social breakdown syndrome


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social

 [so´shal]
pertaining to societies or other groups of people.
social anxiety disorder social phobia.
social breakdown syndrome deterioration of social and interpersonal skills, work habits, and behavior seen in chronically hospitalized psychiatric patients. Symptoms are due to the effects of long term hospitalization rather than the primary illness, and include excessive passivity, assumption of the chronic sick role, withdrawal, and apathy. Such effects are also seen in long term inmates of prisons or concentration camps. Called also institutionalism.
social worker a professional trained in the treatment of psychosocial problems of patients and their families. Family social workers practice social case work. Psychiatric social workers practice various forms of counseling and group or individual psychotherapy. Most social workers have a master's degree in social work (M.S.W.). There are also bachelor's (B.S.W.) and doctoral (D.S.W.) degrees in social work.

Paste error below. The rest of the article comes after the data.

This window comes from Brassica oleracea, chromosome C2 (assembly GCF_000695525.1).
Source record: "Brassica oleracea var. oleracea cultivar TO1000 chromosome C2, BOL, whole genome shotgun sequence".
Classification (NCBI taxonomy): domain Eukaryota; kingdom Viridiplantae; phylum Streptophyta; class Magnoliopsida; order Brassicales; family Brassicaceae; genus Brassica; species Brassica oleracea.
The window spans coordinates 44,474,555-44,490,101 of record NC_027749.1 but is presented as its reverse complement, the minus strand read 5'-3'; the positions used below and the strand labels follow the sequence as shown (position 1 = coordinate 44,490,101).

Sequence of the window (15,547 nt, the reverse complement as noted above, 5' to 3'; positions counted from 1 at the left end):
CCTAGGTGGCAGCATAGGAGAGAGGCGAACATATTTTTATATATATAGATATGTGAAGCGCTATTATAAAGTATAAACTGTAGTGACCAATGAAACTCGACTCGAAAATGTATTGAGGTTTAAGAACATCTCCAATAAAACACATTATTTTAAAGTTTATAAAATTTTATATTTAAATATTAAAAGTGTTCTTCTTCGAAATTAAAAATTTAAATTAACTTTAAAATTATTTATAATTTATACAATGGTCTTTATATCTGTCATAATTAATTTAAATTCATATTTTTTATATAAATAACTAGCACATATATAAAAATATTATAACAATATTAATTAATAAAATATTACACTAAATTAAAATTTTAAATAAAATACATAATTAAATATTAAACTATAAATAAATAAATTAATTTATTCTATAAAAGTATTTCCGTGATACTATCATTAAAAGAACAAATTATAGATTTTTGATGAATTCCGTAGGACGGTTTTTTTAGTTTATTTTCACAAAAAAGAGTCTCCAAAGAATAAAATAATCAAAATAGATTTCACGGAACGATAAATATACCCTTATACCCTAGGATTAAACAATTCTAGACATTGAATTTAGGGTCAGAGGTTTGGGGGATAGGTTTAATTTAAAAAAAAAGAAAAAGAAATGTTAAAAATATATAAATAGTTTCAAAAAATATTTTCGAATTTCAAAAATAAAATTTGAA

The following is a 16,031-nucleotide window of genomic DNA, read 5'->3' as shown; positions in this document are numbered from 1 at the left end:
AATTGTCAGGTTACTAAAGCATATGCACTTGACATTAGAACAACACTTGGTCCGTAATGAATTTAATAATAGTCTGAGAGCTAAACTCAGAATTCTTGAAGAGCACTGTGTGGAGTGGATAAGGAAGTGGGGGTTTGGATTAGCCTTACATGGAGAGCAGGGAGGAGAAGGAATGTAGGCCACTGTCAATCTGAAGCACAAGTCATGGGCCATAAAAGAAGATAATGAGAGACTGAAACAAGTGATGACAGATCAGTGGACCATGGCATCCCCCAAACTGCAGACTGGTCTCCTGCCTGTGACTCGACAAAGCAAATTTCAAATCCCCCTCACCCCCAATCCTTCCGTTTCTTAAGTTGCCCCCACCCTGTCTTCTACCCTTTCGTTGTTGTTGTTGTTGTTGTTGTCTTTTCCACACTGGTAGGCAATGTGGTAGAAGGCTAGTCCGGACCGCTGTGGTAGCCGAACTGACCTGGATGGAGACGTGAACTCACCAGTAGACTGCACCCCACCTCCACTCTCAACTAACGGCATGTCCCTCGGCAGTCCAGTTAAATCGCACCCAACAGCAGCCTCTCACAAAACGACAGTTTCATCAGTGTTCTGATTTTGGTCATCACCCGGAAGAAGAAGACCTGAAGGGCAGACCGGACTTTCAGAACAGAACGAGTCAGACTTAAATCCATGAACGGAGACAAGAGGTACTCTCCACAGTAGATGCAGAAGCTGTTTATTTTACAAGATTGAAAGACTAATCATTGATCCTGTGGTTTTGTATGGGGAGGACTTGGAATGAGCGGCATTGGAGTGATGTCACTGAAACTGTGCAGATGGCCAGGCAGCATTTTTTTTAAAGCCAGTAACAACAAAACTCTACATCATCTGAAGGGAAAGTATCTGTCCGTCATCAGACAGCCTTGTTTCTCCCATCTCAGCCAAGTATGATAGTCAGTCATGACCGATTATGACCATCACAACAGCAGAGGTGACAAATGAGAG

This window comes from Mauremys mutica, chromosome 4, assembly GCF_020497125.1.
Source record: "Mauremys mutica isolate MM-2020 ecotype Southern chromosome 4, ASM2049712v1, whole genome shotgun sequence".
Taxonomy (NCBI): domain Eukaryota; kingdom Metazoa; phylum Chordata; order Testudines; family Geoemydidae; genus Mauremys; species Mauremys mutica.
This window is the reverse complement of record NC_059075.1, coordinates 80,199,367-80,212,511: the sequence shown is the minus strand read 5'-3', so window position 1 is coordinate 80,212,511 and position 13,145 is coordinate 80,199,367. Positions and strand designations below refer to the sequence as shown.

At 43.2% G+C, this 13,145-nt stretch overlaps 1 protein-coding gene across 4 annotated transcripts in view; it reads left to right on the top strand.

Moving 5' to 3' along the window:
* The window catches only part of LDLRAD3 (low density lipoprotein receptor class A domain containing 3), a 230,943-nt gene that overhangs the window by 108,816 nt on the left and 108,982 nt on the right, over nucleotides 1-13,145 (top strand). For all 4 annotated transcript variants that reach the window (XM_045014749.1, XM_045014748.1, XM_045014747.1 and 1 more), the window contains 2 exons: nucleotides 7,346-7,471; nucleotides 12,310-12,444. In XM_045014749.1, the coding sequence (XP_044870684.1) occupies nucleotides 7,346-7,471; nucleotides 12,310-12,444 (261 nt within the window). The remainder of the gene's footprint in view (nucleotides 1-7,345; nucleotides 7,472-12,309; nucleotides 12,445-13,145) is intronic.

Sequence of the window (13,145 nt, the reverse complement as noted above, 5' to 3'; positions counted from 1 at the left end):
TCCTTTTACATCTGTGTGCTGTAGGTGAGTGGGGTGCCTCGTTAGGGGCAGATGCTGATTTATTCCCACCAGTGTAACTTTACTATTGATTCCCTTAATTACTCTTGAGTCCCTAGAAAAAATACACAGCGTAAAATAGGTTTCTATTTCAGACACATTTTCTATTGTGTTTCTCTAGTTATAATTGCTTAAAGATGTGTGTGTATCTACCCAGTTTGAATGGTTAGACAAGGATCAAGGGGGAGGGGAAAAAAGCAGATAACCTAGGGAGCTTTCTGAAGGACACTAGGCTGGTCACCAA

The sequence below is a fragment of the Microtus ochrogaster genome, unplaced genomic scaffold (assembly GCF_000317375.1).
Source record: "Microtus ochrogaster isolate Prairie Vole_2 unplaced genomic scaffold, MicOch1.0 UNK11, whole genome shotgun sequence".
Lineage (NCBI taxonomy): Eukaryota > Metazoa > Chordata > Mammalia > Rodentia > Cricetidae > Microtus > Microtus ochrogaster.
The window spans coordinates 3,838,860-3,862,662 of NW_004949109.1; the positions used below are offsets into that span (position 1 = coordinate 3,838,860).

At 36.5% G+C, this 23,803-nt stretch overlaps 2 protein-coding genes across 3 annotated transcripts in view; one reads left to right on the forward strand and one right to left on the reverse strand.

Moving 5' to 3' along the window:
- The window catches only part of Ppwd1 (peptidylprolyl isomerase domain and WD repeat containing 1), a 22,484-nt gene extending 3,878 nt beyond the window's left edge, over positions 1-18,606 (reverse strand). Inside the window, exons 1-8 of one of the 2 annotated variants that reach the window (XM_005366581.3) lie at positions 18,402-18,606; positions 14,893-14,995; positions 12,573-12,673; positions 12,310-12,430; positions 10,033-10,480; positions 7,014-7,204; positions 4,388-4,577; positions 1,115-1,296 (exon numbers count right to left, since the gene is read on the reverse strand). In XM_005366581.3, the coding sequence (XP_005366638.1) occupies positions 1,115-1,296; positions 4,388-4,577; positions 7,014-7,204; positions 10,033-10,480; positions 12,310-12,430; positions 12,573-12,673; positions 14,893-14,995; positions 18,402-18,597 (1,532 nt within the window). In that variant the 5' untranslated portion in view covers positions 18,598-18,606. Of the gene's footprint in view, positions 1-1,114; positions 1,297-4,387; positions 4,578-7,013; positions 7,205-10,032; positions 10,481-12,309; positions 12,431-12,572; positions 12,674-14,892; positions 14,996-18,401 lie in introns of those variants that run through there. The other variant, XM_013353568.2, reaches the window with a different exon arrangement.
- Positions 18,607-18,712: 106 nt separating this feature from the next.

social breakdown syndrome

Etymology: L, socius, partner; AS, brecan + dune
deterioration of social and interpersonal skills, work habits, and behavior seen in chronically hospitalized psychiatric patients. Symptoms are a result of long-term hospitalization rather than the primary illness and include excessive passivity, assumption of the chronic sick role, withdrawal, and apathy. Such effects are also seen in long-term inmates of prisons and concentration camps.

social breakdown syndrome

Psychiatry A psychiatric Sx complex resulting from suboptimal treatment conditions and inadequate facilities–ie, not integral to the primary illness Etiology Social labeling, learning the role of chronically sick Pts, atrophy of work and social skills, identification with the sick. See Rehabilitation, Social labeling.